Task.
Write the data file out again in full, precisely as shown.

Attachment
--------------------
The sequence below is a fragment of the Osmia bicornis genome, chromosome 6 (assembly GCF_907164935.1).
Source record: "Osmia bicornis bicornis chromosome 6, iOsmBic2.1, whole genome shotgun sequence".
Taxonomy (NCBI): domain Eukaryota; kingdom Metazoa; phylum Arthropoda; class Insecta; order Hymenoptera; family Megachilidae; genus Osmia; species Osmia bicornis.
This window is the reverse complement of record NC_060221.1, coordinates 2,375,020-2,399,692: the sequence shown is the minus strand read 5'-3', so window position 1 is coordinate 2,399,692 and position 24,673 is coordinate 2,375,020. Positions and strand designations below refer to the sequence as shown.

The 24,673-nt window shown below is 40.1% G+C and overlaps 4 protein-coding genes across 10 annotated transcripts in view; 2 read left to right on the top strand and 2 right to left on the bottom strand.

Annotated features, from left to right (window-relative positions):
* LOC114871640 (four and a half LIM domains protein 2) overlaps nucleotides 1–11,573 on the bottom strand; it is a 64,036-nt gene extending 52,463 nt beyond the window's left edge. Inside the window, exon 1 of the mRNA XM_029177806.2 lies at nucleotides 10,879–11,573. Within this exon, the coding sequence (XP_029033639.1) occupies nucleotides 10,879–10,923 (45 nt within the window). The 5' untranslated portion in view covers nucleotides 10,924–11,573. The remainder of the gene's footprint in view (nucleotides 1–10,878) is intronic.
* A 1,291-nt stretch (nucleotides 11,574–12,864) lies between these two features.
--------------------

The sequence below is a fragment of the Osmia bicornis genome, chromosome 6 (assembly GCF_907164935.1).
Source record: "Osmia bicornis bicornis chromosome 6, iOsmBic2.1, whole genome shotgun sequence".
Taxonomy (NCBI): domain Eukaryota; kingdom Metazoa; phylum Arthropoda; class Insecta; order Hymenoptera; family Megachilidae; genus Osmia; species Osmia bicornis.
This window is the reverse complement of record NC_060221.1, coordinates 2,375,020-2,399,692: the sequence shown is the minus strand read 5'-3', so window position 1 is coordinate 2,399,692 and position 24,673 is coordinate 2,375,020. Positions and strand designations below refer to the sequence as shown.

The 24,673-nt window shown below is 40.1% G+C and overlaps 4 protein-coding genes across 10 annotated transcripts in view; 2 read left to right on the top strand and 2 right to left on the bottom strand.

Annotated features, from left to right (window-relative positions):
* LOC114871640 (four and a half LIM domains protein 2) overlaps nucleotides 1–11,573 on the bottom strand; it is a 64,036-nt gene extending 52,463 nt beyond the window's left edge. Inside the window, exon 1 of the mRNA XM_029177806.2 lies at nucleotides 10,879–11,573. Within this exon, the coding sequence (XP_029033639.1) occupies nucleotides 10,879–10,923 (45 nt within the window). The 5' untranslated portion in view covers nucleotides 10,924–11,573. The remainder of the gene's footprint in view (nucleotides 1–10,878) is intronic.
* A 1,291-nt stretch (nucleotides 11,574–12,864) lies between these two features.